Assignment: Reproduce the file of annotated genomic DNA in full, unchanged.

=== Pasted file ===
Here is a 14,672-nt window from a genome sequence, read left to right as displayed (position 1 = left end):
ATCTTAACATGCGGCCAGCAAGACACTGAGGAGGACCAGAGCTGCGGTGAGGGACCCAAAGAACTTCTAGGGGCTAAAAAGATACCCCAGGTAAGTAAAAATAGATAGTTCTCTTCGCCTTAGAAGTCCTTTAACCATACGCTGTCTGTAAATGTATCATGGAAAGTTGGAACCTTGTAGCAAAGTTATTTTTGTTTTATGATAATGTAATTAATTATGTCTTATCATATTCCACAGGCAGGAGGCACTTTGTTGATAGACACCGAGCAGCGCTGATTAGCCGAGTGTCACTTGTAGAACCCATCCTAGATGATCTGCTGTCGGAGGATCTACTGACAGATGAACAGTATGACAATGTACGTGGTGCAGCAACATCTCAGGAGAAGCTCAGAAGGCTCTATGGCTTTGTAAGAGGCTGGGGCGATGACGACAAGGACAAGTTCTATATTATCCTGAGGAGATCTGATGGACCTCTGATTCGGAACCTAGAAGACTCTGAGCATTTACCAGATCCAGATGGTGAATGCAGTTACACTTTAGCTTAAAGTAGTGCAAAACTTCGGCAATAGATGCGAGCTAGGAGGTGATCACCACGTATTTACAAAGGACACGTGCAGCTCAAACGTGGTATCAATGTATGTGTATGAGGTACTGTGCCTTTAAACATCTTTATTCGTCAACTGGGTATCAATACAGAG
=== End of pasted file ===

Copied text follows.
Here is a 14,672-nt window from a genome sequence, read left to right as displayed (position 1 = left end):
ATCTTAACATGCGGCCAGCAAGACACTGAGGAGGACCAGAGCTGCGGTGAGGGACCCAAAGAACTTCTAGGGGCTAAAAAGATACCCCAGGTAAGTAAAAATAGATAGTTCTCTTCGCCTTAGAAGTCCTTTAACCATACGCTGTCTGTAAATGTATCATGGAAAGTTGGAACCTTGTAGCAAAGTTATTTTTGTTTTATGATAATGTAATTAATTATGTCTTATCATATTCCACAGGCAGGAGGCACTTTGTTGATAGACACCGAGCAGCGCTGATTAGCCGAGTGTCACTTGTAGAACCCATCCTAGATGATCTGCTGTCGGAGGATCTACTGACAGATGAACAGTATGACAATGTACGTGGTGCAGCAACATCTCAGGAGAAGCTCAGAAGGCTCTATGGCTTTGTAAGAGGCTGGGGCGATGACGACAAGGACAAGTTCTATATTATCCTGAGGAGATCTGATGGACCTCTGATTCGGAACCTAGAAGACTCTGAGCATTTACCAGATCCAGATGGTGAATGCAGTTACACTTTAGCTTAAAGTAGTGCAAAACTTCGGCAATAGATGCGAGCTAGGAGGTGATCACCACGTATTTACAAAGGACACGTGCAGCTCAAACGTGGTATCAATGTATGTGTATGAGGTACTGTGCCTTTAAACATCTTTATTCGTCAACTGGGTATCAATACAGAG